Despite Obvious Similarities, Cody and Caleb Martin’s Differences Standout on the Court
There have been a few instances of twin brothers concurrently playing on the same NBA team, with the most recent and recognizable examples perhaps being Marcus and Markieff Morris and Brook and Robin Lopez. But rarely, if ever, have a set of twins – identical nonetheless – started their NBA careers together in the same organization.
For as long as they’ve been basketball players, Cody and Caleb Martin have played together on the same team. From high school, to North Carolina State, to Nevada, to the NBA and even the G League, the two have been side by side for their entire lives, especially on the hardwood.
Both possess overlapping physical attributes of size, length, athleticism and energy, making it understandable that the pair often get lumped together into one singular unit. Upon closer inspection though, Cody and Caleb have evolved into completely different players and perhaps more importantly, different people as well.
“With us being on the same team, we’re going to be known as the twins,” said Caleb. “I know what I can do individually and Cody knows what he brings to the table individually. When people really watch us play and dissect our games, they notice the differences. If people want to group us together, I’m used to it.”
Cody added, “I think that’s what makes us really intriguing in knowing that we bring a variety of different things to the table. I think we both understand that when we get out there and play our games with confidence, people can see the difference. That’s why when we’re both on the floor, we’re able to coexist because he has a different style of play, and I have a different style of play.”
From a basketball standpoint, the two say they have never felt any pressure to separate themselves from the natural bond they share. A major element in the confidence they showcase on the court comes in knowing who each is as an individual player, something that’s become more recognized and appreciated by the Hornets coaching staff.
“You look at them, they look identical and most people in general lump them together,” said Hornets Head Coach James Borrego. “They play the same way, [people think] they’re the same person, but they’re really not. The more I’ve gotten to know them, their games and personalities are different. They each need their individual attention and their own development program as well. We’ve done better with that over the course of the season.”
He added, “There’s a real trust between the three of us. I have my own relationship with both of them. We’re just thrilled to have them in our program. They’re fantastic kids. They’re about the right things. They affect winning, they’re about winning and they want to get better.”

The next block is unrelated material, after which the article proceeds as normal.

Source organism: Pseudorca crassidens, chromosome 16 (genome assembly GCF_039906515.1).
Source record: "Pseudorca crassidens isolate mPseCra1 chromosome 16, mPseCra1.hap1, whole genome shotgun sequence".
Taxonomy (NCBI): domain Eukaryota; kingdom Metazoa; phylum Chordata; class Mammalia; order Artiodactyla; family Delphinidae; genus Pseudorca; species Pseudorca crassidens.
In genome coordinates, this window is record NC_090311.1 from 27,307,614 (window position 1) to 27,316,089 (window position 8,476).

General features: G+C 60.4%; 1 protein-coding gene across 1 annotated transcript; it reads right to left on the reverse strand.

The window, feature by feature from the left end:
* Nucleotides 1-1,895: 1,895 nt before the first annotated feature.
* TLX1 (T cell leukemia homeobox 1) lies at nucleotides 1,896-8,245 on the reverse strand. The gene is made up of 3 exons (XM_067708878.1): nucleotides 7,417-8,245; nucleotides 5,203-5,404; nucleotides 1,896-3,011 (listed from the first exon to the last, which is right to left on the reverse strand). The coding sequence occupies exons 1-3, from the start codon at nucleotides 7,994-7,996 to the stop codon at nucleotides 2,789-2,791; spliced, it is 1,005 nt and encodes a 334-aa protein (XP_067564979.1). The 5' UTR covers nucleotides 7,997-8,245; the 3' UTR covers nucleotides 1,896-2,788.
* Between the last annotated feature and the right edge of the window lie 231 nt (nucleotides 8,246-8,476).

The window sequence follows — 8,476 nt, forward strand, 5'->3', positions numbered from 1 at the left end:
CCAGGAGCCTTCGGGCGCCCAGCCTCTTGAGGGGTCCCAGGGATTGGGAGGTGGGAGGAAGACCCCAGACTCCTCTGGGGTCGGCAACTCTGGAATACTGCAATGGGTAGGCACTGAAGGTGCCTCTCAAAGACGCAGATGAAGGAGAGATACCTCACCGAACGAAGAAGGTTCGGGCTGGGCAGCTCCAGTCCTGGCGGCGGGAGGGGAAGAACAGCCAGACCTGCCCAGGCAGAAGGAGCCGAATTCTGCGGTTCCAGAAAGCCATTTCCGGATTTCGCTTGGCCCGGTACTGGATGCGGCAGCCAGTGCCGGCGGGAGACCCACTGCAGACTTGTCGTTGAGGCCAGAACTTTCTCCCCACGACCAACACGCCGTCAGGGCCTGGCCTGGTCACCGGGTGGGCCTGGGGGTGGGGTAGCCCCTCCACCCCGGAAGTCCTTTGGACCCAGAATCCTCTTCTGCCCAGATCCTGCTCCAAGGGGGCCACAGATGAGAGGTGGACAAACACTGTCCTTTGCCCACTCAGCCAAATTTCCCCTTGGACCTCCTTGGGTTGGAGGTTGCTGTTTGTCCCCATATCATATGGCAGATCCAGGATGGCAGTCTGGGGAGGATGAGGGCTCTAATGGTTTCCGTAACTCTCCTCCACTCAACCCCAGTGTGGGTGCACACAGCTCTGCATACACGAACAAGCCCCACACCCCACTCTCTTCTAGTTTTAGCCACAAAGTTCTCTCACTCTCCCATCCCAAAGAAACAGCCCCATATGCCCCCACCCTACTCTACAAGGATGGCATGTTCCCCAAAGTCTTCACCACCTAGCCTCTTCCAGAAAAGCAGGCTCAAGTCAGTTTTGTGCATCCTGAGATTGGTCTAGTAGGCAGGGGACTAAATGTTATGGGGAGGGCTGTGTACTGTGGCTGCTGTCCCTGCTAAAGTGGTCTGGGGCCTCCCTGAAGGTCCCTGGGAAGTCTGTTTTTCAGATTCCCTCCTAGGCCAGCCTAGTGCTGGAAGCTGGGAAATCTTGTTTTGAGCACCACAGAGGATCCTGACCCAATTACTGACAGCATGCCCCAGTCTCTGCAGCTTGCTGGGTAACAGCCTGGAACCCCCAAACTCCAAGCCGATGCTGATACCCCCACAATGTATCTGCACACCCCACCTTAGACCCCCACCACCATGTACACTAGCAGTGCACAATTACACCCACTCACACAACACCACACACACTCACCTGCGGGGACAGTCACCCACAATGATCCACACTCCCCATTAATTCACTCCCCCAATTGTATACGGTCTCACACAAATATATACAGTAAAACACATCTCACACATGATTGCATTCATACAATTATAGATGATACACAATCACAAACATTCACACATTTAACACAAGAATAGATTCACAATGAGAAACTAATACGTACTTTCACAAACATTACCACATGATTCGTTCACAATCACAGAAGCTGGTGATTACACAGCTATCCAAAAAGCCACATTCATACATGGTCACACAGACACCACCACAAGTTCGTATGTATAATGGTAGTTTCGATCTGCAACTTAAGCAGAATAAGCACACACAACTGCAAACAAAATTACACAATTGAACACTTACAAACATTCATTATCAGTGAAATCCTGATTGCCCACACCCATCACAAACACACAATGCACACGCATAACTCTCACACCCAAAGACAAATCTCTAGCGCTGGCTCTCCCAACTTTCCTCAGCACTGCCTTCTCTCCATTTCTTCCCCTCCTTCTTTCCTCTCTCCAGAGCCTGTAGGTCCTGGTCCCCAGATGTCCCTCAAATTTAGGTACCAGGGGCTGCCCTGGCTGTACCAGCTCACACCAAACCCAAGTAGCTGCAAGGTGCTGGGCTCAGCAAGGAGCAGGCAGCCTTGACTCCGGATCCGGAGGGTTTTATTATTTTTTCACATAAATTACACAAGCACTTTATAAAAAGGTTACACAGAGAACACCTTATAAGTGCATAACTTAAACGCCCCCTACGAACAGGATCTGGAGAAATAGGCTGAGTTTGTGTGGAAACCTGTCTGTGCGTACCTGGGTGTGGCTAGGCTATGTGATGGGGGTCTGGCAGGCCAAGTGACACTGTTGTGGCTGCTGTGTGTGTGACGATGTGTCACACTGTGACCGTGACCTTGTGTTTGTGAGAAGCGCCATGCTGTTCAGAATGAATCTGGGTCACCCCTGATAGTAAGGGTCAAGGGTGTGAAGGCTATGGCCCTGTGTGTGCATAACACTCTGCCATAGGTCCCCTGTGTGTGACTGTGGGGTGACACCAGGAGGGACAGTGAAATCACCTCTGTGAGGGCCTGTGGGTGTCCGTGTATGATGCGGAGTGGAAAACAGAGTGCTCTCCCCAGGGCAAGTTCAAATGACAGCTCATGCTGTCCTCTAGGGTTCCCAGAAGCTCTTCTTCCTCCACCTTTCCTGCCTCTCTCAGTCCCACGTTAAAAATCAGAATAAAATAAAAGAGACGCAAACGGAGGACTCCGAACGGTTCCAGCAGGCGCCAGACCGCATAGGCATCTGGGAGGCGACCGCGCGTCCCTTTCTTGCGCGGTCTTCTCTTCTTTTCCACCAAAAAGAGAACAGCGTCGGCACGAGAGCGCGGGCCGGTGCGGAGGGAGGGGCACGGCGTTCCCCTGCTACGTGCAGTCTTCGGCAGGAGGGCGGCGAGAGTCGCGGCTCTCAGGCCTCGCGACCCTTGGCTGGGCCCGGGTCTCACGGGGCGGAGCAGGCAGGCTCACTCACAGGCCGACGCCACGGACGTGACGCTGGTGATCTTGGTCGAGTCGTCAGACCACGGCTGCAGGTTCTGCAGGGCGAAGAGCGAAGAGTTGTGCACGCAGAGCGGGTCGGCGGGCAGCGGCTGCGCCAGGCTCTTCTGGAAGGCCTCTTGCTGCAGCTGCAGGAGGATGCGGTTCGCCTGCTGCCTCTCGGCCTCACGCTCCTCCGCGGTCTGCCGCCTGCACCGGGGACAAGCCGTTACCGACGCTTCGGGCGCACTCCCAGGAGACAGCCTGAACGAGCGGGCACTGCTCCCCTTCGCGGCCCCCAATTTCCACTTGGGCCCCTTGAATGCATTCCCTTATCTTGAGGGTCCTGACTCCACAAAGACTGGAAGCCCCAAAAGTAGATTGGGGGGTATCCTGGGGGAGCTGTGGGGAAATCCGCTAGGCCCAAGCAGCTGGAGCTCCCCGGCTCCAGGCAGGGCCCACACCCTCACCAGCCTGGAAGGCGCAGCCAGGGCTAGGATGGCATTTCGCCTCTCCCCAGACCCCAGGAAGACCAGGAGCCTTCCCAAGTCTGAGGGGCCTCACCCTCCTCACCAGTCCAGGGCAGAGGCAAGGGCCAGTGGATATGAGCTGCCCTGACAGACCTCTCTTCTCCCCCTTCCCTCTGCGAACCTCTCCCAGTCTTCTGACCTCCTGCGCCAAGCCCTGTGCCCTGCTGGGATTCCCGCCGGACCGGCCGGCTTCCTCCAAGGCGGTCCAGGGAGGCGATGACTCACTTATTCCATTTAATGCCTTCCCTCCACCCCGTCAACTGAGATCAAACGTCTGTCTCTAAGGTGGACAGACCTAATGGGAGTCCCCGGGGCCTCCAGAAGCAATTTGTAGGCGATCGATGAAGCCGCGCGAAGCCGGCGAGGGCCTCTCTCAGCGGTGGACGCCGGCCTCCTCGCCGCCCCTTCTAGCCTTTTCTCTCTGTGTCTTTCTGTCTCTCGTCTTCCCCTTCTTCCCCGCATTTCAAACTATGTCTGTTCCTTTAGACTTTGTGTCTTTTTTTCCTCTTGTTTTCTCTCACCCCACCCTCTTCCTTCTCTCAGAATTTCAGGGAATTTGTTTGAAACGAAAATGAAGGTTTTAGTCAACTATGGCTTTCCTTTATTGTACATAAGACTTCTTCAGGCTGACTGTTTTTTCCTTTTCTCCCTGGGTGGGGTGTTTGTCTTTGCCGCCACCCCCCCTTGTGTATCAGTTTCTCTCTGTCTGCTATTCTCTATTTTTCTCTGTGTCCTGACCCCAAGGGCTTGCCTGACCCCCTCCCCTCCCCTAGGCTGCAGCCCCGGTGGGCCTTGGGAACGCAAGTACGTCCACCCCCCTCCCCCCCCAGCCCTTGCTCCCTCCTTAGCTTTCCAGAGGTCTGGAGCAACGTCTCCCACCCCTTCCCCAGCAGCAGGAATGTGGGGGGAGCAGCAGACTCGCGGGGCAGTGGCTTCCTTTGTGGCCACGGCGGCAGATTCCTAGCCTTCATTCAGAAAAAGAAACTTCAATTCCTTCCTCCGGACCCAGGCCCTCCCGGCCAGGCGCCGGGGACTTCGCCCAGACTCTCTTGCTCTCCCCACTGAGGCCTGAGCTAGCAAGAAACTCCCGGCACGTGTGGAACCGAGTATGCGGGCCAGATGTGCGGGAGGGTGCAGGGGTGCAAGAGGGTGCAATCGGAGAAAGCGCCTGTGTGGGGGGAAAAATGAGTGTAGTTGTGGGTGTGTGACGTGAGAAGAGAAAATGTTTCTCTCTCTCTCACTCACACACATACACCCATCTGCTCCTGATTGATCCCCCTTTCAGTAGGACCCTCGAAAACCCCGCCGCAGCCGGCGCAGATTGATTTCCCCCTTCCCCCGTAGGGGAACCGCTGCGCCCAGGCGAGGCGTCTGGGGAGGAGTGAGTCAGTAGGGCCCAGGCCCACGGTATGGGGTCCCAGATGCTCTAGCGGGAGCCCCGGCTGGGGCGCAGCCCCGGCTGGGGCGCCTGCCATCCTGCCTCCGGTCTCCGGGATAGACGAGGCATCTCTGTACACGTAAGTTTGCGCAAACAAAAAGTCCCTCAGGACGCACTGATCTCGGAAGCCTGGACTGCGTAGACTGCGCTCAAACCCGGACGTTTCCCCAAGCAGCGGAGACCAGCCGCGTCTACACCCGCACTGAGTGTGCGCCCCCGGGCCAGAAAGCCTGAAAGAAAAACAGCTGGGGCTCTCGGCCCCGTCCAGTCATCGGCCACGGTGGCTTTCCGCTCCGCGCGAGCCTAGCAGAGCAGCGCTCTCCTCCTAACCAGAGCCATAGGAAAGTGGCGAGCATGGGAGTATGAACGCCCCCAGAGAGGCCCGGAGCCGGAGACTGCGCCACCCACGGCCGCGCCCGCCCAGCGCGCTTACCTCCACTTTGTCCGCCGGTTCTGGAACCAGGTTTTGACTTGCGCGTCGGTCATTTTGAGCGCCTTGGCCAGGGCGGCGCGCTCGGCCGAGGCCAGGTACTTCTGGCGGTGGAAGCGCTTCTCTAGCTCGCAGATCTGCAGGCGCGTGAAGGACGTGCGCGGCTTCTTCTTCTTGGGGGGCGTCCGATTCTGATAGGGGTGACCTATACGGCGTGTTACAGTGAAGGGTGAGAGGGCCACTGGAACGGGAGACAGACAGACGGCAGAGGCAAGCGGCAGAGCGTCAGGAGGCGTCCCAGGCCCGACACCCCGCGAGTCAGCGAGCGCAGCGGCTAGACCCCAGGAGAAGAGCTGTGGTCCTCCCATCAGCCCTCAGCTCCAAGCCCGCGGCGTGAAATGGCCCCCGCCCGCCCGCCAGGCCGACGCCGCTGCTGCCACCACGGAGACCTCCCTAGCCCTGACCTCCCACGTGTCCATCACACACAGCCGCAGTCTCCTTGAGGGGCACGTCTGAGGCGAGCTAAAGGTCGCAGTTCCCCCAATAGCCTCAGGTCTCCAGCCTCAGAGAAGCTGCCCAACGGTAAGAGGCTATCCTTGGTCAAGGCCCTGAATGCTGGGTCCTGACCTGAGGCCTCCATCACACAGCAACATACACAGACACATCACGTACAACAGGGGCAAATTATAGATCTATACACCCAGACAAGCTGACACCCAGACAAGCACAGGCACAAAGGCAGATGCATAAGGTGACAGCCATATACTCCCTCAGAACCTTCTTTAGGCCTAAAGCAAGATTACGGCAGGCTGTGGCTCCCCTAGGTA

Cody was drafted 36th overall last summer largely on his potential to be an NBA-caliber three-and-D wing. And Caleb stood out more for his offensive abilities after closing out his senior season at Nevada ranked third in the Mountain West Conference in scoring (19.2 points) and first in three-point field goals (107).
Since arriving in Charlotte, Cody has averaged over five more touches per game than Caleb (26.9 to 21.7), indicative of his heavier ball-handling role. He also attacks the basket more frequently (3.6 to 2.6 drives per game), while Caleb averages more catch-and-shoot points (3.2 to 0.9) and fewer passes (15.3 to 20.5). Defensively, Cody records more contested shots per outing (4.8 to 3.6) and has a slim advantage over Caleb in charges drawn (0.29 to 0.22).
Oddly enough though, Cody’s offensive rating (104.5) is higher than Caleb’s (103.2), while the latter’s defensive efficiency (102.4) tops his brother’s as well (107.7). “In a way, we both bring similar things to the table, but also bring completely different things at the same time,” Cody said. “I think that’s why when we’re both on the floor, we have a lot of energy and we bring a different kind of dynamic when we’re out there.”
Cody and Caleb know they have a unique blessing playing alongside one another again at the NBA level, especially factoring in the franchise’s proximity to their hometown of Mocksville, NC. Although to some they might always be known as the “twins” here in Charlotte, each brother has proven to bring a unique skillset and identity to the Hornets’ young core.